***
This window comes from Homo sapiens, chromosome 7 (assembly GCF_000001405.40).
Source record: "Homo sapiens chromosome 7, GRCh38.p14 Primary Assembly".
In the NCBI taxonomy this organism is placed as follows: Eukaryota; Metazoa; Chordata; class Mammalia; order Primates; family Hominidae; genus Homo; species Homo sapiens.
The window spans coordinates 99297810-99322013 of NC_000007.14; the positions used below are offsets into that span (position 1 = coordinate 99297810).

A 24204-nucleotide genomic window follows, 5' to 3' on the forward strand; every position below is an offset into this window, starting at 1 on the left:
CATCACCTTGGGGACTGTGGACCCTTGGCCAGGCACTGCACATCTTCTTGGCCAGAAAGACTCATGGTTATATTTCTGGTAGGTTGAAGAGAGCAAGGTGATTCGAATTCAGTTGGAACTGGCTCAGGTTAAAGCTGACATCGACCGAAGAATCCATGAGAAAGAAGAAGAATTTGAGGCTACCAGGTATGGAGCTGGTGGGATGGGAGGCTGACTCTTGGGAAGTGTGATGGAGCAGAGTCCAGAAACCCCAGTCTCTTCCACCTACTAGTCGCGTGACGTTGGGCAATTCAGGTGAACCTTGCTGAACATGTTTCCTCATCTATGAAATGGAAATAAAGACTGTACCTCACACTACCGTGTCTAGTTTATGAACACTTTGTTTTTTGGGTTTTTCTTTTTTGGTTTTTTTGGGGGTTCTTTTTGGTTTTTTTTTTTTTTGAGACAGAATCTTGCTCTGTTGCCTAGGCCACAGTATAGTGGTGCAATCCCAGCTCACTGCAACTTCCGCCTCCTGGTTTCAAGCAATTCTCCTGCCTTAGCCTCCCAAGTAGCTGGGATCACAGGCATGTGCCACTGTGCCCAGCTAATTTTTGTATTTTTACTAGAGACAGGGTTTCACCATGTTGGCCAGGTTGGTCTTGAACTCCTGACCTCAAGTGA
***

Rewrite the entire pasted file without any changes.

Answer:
This window comes from Homo sapiens, chromosome 7 (assembly GCF_000001405.40).
Source record: "Homo sapiens chromosome 7, GRCh38.p14 Primary Assembly".
In the NCBI taxonomy this organism is placed as follows: Eukaryota; Metazoa; Chordata; class Mammalia; order Primates; family Hominidae; genus Homo; species Homo sapiens.
The window spans coordinates 99297810-99322013 of NC_000007.14; the positions used below are offsets into that span (position 1 = coordinate 99297810).

A 24204-nucleotide genomic window follows, 5' to 3' on the forward strand; every position below is an offset into this window, starting at 1 on the left:
CATCACCTTGGGGACTGTGGACCCTTGGCCAGGCACTGCACATCTTCTTGGCCAGAAAGACTCATGGTTATATTTCTGGTAGGTTGAAGAGAGCAAGGTGATTCGAATTCAGTTGGAACTGGCTCAGGTTAAAGCTGACATCGACCGAAGAATCCATGAGAAAGAAGAAGAATTTGAGGCTACCAGGTATGGAGCTGGTGGGATGGGAGGCTGACTCTTGGGAAGTGTGATGGAGCAGAGTCCAGAAACCCCAGTCTCTTCCACCTACTAGTCGCGTGACGTTGGGCAATTCAGGTGAACCTTGCTGAACATGTTTCCTCATCTATGAAATGGAAATAAAGACTGTACCTCACACTACCGTGTCTAGTTTATGAACACTTTGTTTTTTGGGTTTTTCTTTTTTGGTTTTTTTGGGGGTTCTTTTTGGTTTTTTTTTTTTTTGAGACAGAATCTTGCTCTGTTGCCTAGGCCACAGTATAGTGGTGCAATCCCAGCTCACTGCAACTTCCGCCTCCTGGTTTCAAGCAATTCTCCTGCCTTAGCCTCCCAAGTAGCTGGGATCACAGGCATGTGCCACTGTGCCCAGCTAATTTTTGTATTTTTACTAGAGACAGGGTTTCACCATGTTGGCCAGGTTGGTCTTGAACTCCTGACCTCAAGTGA